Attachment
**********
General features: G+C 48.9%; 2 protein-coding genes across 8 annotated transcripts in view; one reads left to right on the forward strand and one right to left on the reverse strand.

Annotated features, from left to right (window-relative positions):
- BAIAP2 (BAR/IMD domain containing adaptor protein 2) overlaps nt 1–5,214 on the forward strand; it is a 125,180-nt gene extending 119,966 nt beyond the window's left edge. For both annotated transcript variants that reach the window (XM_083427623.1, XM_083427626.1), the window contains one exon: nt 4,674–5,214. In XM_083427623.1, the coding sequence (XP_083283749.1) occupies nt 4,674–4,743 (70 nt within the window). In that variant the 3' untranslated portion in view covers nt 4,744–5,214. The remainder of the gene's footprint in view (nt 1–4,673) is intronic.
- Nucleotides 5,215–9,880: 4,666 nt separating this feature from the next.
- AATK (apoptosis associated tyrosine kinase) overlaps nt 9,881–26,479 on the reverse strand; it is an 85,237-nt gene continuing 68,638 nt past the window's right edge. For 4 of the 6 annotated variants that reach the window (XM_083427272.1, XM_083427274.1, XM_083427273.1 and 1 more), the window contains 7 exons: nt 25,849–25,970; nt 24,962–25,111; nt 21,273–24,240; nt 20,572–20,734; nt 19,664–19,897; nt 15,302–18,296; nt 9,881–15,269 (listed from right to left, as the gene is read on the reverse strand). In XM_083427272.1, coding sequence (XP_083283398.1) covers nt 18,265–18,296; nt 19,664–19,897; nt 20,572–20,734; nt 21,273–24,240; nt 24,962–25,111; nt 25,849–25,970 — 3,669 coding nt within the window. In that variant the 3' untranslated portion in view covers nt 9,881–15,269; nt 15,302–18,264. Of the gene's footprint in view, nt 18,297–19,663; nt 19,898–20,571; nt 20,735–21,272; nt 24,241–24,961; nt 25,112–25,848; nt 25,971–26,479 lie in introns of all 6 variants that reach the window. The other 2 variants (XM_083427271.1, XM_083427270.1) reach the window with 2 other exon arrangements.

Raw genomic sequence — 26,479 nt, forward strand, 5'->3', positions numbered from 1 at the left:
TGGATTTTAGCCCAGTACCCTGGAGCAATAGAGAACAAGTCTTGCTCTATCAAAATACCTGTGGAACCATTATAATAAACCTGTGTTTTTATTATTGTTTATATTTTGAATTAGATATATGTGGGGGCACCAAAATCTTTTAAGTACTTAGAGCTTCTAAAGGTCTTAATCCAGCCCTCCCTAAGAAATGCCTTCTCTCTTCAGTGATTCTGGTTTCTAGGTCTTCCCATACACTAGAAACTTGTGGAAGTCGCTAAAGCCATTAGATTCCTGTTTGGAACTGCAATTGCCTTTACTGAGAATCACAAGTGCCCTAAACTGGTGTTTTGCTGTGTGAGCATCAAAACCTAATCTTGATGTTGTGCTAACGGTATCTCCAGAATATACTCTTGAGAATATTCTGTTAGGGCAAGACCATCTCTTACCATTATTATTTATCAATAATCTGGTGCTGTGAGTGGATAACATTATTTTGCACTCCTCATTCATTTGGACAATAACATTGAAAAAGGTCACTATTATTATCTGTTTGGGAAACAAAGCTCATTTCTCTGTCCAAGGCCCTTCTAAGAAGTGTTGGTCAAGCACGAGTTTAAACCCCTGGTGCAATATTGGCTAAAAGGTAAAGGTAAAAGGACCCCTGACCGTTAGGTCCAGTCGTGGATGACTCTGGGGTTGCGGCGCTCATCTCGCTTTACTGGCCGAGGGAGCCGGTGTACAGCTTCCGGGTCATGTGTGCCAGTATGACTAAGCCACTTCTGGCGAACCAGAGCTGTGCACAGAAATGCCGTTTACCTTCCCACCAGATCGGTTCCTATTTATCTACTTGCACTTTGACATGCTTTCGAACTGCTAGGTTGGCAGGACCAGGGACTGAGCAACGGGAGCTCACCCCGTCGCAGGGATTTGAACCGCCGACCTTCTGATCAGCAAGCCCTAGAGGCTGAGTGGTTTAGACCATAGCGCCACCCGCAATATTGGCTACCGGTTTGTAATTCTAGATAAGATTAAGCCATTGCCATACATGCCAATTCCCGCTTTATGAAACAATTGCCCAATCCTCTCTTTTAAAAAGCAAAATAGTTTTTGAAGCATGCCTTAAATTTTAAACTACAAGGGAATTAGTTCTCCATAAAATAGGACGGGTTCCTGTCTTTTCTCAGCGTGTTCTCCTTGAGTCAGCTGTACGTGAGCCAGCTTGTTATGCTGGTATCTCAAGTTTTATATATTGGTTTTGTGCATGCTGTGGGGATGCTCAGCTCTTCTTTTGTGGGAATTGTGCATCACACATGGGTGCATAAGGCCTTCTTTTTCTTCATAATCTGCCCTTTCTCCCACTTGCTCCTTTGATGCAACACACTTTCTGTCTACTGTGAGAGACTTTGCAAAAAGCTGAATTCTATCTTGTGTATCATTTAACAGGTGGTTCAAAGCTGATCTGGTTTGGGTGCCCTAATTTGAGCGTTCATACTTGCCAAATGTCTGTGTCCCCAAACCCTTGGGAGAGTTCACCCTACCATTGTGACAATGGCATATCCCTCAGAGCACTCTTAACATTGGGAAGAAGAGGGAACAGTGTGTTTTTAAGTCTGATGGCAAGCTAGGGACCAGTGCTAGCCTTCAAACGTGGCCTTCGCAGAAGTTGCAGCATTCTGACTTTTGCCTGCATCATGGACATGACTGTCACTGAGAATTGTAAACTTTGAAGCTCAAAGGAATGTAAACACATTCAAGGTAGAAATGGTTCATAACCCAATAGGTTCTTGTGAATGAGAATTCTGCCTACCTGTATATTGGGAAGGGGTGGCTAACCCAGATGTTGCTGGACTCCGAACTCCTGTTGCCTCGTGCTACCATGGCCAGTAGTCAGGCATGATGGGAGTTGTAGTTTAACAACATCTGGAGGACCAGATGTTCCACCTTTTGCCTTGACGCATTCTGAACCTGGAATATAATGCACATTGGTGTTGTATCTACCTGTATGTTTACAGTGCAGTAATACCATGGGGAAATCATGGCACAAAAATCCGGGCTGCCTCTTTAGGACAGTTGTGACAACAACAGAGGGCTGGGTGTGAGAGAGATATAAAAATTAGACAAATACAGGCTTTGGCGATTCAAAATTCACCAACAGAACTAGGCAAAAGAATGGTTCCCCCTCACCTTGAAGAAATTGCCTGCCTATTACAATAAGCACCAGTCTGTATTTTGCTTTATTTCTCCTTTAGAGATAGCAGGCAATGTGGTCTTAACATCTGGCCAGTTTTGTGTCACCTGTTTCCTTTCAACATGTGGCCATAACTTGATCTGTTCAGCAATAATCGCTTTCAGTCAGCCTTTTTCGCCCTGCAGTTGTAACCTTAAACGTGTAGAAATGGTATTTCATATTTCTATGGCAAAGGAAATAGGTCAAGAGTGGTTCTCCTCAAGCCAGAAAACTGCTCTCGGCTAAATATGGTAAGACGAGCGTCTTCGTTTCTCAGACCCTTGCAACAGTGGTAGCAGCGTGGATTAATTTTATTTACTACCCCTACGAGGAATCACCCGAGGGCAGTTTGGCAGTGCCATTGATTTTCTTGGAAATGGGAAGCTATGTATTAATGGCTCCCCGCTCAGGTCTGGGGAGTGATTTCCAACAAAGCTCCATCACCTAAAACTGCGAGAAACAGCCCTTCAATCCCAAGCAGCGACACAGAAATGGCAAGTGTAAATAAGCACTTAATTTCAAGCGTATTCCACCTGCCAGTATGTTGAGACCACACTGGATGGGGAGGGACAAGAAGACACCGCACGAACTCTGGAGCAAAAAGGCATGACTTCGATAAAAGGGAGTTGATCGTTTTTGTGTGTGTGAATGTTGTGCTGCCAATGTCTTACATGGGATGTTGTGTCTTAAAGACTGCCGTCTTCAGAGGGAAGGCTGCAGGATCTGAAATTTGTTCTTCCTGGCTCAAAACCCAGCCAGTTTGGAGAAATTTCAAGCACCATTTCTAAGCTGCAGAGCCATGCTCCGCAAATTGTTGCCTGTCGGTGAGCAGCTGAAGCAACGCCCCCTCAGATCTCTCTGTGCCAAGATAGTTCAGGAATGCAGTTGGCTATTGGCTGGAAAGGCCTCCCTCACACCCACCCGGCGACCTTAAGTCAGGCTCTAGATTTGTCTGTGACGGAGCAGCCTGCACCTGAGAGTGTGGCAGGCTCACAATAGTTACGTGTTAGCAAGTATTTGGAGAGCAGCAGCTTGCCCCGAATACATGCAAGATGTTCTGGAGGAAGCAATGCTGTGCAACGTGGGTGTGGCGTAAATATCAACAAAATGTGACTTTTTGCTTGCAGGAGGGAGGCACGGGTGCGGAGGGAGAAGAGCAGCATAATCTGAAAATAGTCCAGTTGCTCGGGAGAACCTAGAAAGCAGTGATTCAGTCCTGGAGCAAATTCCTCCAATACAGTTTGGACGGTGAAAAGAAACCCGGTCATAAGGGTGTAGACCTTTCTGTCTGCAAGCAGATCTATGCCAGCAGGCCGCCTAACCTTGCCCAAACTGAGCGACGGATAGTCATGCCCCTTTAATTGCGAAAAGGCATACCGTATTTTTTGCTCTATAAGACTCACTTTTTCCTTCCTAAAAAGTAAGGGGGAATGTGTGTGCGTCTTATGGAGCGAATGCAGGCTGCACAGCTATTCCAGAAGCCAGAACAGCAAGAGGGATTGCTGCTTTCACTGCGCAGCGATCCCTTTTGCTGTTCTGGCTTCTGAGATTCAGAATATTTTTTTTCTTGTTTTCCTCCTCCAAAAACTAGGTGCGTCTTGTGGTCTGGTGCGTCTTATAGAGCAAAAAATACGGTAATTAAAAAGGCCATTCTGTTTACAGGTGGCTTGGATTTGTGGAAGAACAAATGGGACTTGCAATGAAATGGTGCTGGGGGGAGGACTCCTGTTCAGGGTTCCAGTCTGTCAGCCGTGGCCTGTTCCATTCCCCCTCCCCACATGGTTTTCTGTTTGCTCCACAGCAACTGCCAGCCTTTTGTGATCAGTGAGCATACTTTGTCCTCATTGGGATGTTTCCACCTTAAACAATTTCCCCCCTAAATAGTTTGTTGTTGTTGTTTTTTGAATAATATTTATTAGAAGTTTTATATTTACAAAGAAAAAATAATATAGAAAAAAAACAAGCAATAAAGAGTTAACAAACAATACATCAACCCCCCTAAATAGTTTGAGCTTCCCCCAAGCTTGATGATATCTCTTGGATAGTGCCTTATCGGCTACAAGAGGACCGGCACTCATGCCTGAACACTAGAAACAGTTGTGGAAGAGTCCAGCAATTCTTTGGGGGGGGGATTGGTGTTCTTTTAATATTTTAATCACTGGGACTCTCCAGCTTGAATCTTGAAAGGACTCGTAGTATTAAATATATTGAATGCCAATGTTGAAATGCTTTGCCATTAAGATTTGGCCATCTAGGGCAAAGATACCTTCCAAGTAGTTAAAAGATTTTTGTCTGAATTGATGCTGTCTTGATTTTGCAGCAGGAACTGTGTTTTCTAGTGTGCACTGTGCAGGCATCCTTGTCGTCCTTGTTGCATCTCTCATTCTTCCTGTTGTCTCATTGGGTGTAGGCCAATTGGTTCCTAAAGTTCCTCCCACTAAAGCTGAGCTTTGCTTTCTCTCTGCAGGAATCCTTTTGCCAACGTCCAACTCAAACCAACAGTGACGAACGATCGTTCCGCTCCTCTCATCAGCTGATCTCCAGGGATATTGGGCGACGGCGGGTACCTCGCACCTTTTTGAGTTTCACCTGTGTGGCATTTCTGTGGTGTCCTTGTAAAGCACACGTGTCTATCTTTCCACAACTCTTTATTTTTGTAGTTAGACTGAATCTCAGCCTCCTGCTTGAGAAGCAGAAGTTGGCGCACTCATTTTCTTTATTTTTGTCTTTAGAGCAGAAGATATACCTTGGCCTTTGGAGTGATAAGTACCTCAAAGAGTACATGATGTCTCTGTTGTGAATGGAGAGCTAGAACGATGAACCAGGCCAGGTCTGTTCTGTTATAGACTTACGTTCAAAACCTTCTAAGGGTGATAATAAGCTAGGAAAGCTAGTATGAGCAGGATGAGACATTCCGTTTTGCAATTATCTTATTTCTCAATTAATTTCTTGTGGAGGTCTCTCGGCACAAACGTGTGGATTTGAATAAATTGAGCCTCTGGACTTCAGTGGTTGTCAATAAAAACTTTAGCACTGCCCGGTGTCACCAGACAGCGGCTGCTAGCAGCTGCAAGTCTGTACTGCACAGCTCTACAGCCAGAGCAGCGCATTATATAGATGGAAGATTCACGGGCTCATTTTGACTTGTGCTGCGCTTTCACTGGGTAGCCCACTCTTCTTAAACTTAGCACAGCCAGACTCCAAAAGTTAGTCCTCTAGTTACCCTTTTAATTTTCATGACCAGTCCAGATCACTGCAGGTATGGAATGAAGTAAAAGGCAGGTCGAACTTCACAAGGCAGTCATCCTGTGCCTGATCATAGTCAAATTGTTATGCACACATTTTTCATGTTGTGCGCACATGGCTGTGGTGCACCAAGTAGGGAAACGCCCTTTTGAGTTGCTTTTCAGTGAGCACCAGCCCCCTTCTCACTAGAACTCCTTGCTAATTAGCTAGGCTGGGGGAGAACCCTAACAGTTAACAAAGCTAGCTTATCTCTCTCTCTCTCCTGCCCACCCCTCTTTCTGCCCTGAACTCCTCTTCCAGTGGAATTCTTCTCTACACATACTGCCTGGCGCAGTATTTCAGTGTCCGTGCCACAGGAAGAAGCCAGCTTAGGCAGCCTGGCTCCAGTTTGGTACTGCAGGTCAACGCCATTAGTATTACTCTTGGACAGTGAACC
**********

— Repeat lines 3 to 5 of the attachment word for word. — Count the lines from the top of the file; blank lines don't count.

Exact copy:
- BAIAP2 (BAR/IMD domain containing adaptor protein 2) overlaps nt 1–5,214 on the forward strand; it is a 125,180-nt gene extending 119,966 nt beyond the window's left edge. For both annotated transcript variants that reach the window (XM_083427623.1, XM_083427626.1), the window contains one exon: nt 4,674–5,214. In XM_083427623.1, the coding sequence (XP_083283749.1) occupies nt 4,674–4,743 (70 nt within the window). In that variant the 3' untranslated portion in view covers nt 4,744–5,214. The remainder of the gene's footprint in view (nt 1–4,673) is intronic.
- Nucleotides 5,215–9,880: 4,666 nt separating this feature from the next.
- AATK (apoptosis associated tyrosine kinase) overlaps nt 9,881–26,479 on the reverse strand; it is an 85,237-nt gene continuing 68,638 nt past the window's right edge. For 4 of the 6 annotated variants that reach the window (XM_083427272.1, XM_083427274.1, XM_083427273.1 and 1 more), the window contains 7 exons: nt 25,849–25,970; nt 24,962–25,111; nt 21,273–24,240; nt 20,572–20,734; nt 19,664–19,897; nt 15,302–18,296; nt 9,881–15,269 (listed from right to left, as the gene is read on the reverse strand). In XM_083427272.1, coding sequence (XP_083283398.1) covers nt 18,265–18,296; nt 19,664–19,897; nt 20,572–20,734; nt 21,273–24,240; nt 24,962–25,111; nt 25,849–25,970 — 3,669 coding nt within the window. In that variant the 3' untranslated portion in view covers nt 9,881–15,269; nt 15,302–18,264. Of the gene's footprint in view, nt 18,297–19,663; nt 19,898–20,571; nt 20,735–21,272; nt 24,241–24,961; nt 25,112–25,848; nt 25,971–26,479 lie in introns of all 6 variants that reach the window. The other 2 variants (XM_083427271.1, XM_083427270.1) reach the window with 2 other exon arrangements.